At the time, the industrial strategy was shaped by the idea of ​​preventing a new “Kuka case”: the robot manufacturer was taken over by a Chinese group in 2016. Attempts to fend off the takeover had failed – also because the foreign trade law at the time had not permitted this.

Two years later, a relevant case arose for the first time in which the federal government actually fended off an investor from the Asian superpower by getting involved: In 2018, the Chinese SGCC grabbed a 20 percent stake in the German electricity grid operator 50Hertz twice.

In the first attempt, the federal government succeeded in persuading the Belgian 50Hertz majority owner Elia to make use of his right of first refusal. When selling the second 20 percent package, the purchase by SGCC could only be prevented by KfW stepping in as the buyer.

The state development bank still holds the stake to this day. Demands from 2018 that KfW should not hold the stake permanently have meanwhile turned into the opposite. The option that the federal government could become even more involved with the four electricity network operators is discussed again and again.

Green group leader speaks out against it

Before they can implement a takeover fund, the SPD politicians still have a lot of convincing to do. In most of the responsible federal ministries, such a fund is viewed critically, according to government circles.

“I don’t think an equity fund or the like is the right instrument to protect against Chinese foreign investments,” explains Green Party leader Katharina Dröge, for example. Only in absolute exceptional cases should the state itself become active through participation.

“But you don’t need an extra fund for that,” Dröge told Handelsblatt. This does not make sense from a regulatory point of view, it restricts competition. Better investment reviews are “the much sharper sword”. Proponents also call for an addition to the investment controls.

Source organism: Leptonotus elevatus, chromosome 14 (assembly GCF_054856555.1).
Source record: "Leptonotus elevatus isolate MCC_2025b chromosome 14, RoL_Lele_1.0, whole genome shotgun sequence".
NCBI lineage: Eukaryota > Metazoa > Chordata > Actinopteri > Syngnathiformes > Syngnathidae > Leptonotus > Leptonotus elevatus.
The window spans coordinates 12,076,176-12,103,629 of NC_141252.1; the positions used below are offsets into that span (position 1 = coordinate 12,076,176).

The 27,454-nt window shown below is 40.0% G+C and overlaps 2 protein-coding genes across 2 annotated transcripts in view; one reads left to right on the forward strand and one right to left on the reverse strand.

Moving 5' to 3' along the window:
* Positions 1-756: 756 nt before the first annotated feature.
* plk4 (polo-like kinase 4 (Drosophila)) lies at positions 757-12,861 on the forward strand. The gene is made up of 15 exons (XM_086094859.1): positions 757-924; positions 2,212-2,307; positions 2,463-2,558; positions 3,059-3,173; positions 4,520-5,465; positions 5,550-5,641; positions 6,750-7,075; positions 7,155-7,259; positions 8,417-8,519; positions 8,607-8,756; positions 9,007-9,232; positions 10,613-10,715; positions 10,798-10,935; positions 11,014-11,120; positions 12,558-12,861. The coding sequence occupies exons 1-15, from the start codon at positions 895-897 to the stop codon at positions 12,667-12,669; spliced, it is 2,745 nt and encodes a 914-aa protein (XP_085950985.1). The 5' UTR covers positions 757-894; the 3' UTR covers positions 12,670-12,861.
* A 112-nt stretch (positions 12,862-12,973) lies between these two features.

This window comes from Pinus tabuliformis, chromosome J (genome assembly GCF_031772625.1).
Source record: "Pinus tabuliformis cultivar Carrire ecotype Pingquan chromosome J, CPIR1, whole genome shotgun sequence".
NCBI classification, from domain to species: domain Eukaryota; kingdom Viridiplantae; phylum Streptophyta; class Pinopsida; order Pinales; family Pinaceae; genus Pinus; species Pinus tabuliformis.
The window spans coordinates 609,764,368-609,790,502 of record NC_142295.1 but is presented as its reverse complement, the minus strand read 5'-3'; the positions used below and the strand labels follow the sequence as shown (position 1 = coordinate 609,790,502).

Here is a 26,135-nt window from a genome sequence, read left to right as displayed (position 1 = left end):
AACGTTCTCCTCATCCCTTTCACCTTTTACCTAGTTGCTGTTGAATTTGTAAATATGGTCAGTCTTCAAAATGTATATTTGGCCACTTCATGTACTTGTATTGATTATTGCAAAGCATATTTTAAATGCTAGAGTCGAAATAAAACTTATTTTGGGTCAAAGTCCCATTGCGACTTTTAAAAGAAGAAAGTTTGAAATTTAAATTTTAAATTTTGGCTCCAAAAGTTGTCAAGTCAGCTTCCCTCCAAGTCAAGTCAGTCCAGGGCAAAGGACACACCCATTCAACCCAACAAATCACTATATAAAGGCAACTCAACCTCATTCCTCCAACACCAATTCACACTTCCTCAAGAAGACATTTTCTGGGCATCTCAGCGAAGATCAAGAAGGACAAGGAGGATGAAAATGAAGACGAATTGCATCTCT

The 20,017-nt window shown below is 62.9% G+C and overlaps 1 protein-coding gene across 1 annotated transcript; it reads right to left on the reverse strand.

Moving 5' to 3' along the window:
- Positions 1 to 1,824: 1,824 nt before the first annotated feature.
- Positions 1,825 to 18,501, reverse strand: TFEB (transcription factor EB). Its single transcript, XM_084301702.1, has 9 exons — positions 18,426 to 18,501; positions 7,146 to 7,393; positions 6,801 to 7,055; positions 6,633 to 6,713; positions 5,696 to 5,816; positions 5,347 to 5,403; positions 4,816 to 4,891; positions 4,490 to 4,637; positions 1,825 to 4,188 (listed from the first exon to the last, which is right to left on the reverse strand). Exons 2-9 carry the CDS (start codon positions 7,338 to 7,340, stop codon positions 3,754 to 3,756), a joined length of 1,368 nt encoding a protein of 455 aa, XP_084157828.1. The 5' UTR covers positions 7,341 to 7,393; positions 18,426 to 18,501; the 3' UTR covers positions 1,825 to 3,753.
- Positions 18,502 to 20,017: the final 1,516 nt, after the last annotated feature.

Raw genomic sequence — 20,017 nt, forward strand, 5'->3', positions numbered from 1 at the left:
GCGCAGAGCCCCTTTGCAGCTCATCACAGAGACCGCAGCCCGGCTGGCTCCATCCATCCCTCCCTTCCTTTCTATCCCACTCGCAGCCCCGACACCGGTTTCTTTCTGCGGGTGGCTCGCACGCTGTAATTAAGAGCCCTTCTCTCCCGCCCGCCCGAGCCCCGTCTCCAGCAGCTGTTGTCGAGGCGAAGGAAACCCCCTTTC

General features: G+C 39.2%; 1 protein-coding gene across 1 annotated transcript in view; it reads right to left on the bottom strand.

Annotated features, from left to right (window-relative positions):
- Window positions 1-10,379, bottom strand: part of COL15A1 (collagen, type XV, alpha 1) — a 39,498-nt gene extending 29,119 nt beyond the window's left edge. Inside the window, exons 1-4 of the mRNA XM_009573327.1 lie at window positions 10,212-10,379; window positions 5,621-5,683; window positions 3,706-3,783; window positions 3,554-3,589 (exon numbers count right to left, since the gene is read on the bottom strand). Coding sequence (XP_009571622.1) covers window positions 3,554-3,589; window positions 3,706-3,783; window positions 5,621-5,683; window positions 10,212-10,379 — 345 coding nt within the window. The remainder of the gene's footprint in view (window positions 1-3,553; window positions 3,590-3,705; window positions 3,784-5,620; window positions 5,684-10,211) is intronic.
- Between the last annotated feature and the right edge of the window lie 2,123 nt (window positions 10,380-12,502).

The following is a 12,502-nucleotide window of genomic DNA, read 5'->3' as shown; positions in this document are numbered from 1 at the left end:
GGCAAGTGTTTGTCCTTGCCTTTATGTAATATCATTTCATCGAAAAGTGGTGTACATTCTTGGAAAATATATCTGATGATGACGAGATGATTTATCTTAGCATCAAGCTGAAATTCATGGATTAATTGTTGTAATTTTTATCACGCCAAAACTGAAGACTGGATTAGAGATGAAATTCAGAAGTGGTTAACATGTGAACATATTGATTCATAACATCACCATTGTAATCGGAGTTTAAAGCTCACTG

>> Read here: Habeck stops Chinese takeover of Dortmund chip factory

Because the rejection of an investor who is undesirable from the government’s perspective can have critical consequences for the takeover target. According to the mayor of Dortmund, Thomas Westphal (SPD), 225 jobs are at risk in the case of the recently prohibited sale of the Elmos chip factory in Dortmund to China.

“We have to get out of the process of individual decisions very quickly.” Thomas Westphal, Lord Mayor of Dortmund

The CDU MEP and Vice-Chairman of the Christian Democratic Workers’ Union (CDA), Dennis Radtke, says: “Should the fears of the mayor of Dortmund be correct, the federal government must try to find a new investor and, in case of doubt, ensure how long it takes to get there.” can be bridged.”

Ironically, Dortmund’s mayor Westphal himself has a completely different suggestion: he wants to go the opposite way in reforming the investment reviews. “We have to get out of the process of individual decisions very quickly,” said the Social Democrat.

“They are absolutely susceptible to irrelevant motivations, Elmos made that clear.” Westphal speaks of a “chain of prohibitions and compensation payments” and “blatant dirigisme”.

However, whether a local mayor can actually rebel against his party’s efforts at the federal level and be able to stop either stricter investment controls or a takeover fund is at least questionable in the SPD.

More: How the traffic light wants to shield the critical infrastructure